Selston Parish lies approximately 11 miles north west of the City of Nottingham, is located in
the District of Ashfield and is easily accessed from Junction 27 of the M1. The western
boundary of the parish follows the course of the River Erewash, which is also the County
boundary, whilst the M1 effectively forms the eastern boundary to the parish.
The population of the parish is approximately 12,500. It covers over 3,317 acres, is divided
into the three wards of Jacksdale, Selston and Underwood and is one of the largest
parishes in the country. Based on figures from the 2001 census, the population of Selston
parish is predominantly white at 98.9%.
The parish consists of a number of small to medium size villages, all of which have their
own characteristics. The largest of the villages is Selston, which has a population of 6,248
followed by Jacksdale 3,269 and Underwood with 2,955. Other smaller settlements
include Bagthorpe, Lower Bagthorpe, Jubilee, New Selston and Westwood.
Originally a farming settlement, the parish is located over part of Nottinghamshire’s coal
seams and mining has played no small part in the growth of Selston as a whole. At the
height of coal production several pits were being worked in the parish, with many others
in close proximity such as Annesley Bentinck, Moorgreen, Eastwood, Pinxton and
Summit Colliery, Sutton-in-Ashfield.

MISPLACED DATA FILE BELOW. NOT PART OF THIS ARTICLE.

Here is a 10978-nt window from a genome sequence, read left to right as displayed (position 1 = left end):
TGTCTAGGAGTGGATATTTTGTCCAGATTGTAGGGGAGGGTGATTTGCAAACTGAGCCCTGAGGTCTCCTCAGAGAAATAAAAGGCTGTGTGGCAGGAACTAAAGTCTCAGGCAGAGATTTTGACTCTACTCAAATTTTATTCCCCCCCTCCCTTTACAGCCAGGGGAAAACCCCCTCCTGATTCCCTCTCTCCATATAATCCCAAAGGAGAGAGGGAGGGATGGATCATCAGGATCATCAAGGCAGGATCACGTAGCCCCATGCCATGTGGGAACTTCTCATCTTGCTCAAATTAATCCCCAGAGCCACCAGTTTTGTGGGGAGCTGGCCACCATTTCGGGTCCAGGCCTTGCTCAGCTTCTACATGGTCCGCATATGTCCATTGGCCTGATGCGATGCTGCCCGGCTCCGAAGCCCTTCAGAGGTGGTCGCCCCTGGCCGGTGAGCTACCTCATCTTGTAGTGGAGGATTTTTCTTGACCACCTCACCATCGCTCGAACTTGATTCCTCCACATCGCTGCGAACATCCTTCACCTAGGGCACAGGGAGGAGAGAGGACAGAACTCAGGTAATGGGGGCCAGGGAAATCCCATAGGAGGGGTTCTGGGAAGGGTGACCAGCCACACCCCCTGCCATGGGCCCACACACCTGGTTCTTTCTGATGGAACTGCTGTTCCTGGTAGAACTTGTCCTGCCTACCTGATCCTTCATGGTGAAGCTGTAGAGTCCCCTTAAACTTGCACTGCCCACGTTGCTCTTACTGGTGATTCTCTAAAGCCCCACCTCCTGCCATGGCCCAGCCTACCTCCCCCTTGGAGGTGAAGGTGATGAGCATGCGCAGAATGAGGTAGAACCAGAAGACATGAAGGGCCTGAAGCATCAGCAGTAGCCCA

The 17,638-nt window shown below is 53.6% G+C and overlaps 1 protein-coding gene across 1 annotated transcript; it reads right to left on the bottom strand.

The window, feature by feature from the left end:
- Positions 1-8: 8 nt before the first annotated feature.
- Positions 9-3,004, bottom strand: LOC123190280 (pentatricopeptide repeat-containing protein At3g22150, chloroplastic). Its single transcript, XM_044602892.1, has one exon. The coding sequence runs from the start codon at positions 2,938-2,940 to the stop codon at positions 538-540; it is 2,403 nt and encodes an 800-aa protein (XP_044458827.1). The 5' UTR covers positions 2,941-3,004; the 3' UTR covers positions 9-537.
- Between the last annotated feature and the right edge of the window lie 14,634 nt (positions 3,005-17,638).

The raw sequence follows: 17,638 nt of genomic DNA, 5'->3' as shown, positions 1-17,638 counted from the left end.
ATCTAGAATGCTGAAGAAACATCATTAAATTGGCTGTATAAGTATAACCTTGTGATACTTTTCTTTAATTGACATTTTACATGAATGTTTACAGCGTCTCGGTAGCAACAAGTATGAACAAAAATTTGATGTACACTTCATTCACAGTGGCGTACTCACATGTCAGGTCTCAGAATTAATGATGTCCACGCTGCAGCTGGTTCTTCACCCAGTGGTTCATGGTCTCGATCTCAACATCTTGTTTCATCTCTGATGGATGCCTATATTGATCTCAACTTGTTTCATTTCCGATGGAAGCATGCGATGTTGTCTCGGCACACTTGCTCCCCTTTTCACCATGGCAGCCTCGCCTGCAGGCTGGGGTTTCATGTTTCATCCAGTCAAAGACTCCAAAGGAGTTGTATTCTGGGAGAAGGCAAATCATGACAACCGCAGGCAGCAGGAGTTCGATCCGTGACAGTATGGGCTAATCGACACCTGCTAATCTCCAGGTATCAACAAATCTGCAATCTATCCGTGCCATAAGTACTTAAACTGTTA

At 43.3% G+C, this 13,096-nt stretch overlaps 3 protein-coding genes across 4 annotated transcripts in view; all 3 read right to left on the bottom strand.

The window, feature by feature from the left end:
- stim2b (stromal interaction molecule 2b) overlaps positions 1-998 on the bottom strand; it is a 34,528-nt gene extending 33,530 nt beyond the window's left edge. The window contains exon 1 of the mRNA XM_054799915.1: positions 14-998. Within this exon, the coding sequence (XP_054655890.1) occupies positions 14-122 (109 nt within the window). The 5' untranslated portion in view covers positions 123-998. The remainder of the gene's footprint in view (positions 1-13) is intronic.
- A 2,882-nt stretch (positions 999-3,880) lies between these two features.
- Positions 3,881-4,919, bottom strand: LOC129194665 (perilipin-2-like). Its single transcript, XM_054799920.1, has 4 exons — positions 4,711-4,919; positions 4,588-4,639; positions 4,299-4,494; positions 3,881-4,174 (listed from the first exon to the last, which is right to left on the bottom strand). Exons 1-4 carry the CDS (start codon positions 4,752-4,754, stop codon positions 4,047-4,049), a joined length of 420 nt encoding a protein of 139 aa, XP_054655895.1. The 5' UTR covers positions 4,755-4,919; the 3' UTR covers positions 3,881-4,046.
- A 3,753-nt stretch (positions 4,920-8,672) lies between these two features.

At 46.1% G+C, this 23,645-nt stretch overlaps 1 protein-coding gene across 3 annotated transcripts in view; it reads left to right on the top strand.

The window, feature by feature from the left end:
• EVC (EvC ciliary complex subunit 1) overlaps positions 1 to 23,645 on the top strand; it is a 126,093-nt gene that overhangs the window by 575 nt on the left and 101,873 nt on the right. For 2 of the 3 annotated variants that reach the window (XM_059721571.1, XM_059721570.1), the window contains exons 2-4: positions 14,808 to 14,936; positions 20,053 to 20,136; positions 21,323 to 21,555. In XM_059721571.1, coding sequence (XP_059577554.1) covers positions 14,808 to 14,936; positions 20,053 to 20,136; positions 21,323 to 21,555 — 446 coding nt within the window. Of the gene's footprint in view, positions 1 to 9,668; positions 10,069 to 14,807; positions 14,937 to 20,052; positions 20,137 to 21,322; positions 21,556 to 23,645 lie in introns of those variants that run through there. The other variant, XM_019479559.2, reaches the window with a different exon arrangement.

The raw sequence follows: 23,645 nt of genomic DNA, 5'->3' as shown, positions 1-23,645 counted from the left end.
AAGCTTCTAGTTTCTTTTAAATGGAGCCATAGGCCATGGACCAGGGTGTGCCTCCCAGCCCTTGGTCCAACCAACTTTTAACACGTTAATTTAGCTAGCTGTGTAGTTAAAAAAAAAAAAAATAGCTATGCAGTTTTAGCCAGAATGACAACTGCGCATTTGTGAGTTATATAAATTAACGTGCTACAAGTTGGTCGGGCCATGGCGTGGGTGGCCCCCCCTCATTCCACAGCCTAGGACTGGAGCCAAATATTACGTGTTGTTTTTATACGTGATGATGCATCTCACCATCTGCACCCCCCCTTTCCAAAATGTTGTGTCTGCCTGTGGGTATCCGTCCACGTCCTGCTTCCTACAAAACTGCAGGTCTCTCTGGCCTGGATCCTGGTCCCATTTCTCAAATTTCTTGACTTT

Records show that in 1800, the population of the parish was 833, but one hundred years
later had risen to 7,000, mainly as a result of the mining trade.
The whole of Selston parish, along with much of Ashfield district has also been closely
associated with the textile trade. Up to the middle of the 19th century, with the invention
of the stocking frame, textile manufacture was the primary industry in the parish and
even more important than coal mining. By the 1960s some 40 textile companies in the
Ashfield area employed no less than 60% of the female labour force and saw Ashfield
with one of the highest average incomes of any industrial area in the country. However,
from the 1970s with both industries in terminal decline widespread unemployment
became the norm.
A greening up of the area, together with extensive household growth during the 60s, 70s
and 80s, has led to the parish becoming a dormitory settlement with few major
employers. As land values are still below those achieved around the City of Nottingham
there is currently much infill development.
The villages all retain a strong sense of identity and are all are very different.